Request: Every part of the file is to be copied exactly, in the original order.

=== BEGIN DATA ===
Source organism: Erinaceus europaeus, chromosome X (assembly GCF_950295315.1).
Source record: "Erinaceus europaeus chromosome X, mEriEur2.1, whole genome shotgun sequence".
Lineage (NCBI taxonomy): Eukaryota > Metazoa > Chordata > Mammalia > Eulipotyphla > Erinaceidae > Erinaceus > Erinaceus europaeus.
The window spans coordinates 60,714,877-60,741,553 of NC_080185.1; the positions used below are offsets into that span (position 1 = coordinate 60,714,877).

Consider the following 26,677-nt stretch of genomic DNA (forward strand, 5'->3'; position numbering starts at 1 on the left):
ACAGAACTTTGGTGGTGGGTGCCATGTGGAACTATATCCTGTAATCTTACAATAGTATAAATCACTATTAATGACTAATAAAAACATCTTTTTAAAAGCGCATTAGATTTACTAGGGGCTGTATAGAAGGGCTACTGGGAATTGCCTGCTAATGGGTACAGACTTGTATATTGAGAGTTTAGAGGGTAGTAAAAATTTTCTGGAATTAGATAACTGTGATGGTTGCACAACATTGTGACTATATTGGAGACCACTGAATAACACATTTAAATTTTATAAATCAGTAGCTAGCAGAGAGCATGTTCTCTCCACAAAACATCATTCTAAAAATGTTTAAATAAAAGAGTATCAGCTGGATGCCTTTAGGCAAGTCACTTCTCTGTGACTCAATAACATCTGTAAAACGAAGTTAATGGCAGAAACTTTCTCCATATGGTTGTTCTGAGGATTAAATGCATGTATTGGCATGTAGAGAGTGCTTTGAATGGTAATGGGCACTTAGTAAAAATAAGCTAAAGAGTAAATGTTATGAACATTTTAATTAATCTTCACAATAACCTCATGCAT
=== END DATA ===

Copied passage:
Source organism: Erinaceus europaeus, chromosome X (assembly GCF_950295315.1).
Source record: "Erinaceus europaeus chromosome X, mEriEur2.1, whole genome shotgun sequence".
Lineage (NCBI taxonomy): Eukaryota > Metazoa > Chordata > Mammalia > Eulipotyphla > Erinaceidae > Erinaceus > Erinaceus europaeus.
The window spans coordinates 60,714,877-60,741,553 of NC_080185.1; the positions used below are offsets into that span (position 1 = coordinate 60,714,877).

Consider the following 26,677-nt stretch of genomic DNA (forward strand, 5'->3'; position numbering starts at 1 on the left):
ACAGAACTTTGGTGGTGGGTGCCATGTGGAACTATATCCTGTAATCTTACAATAGTATAAATCACTATTAATGACTAATAAAAACATCTTTTTAAAAGCGCATTAGATTTACTAGGGGCTGTATAGAAGGGCTACTGGGAATTGCCTGCTAATGGGTACAGACTTGTATATTGAGAGTTTAGAGGGTAGTAAAAATTTTCTGGAATTAGATAACTGTGATGGTTGCACAACATTGTGACTATATTGGAGACCACTGAATAACACATTTAAATTTTATAAATCAGTAGCTAGCAGAGAGCATGTTCTCTCCACAAAACATCATTCTAAAAATGTTTAAATAAAAGAGTATCAGCTGGATGCCTTTAGGCAAGTCACTTCTCTGTGACTCAATAACATCTGTAAAACGAAGTTAATGGCAGAAACTTTCTCCATATGGTTGTTCTGAGGATTAAATGCATGTATTGGCATGTAGAGAGTGCTTTGAATGGTAATGGGCACTTAGTAAAAATAAGCTAAAGAGTAAATGTTATGAACATTTTAATTAATCTTCACAATAACCTCATGCAT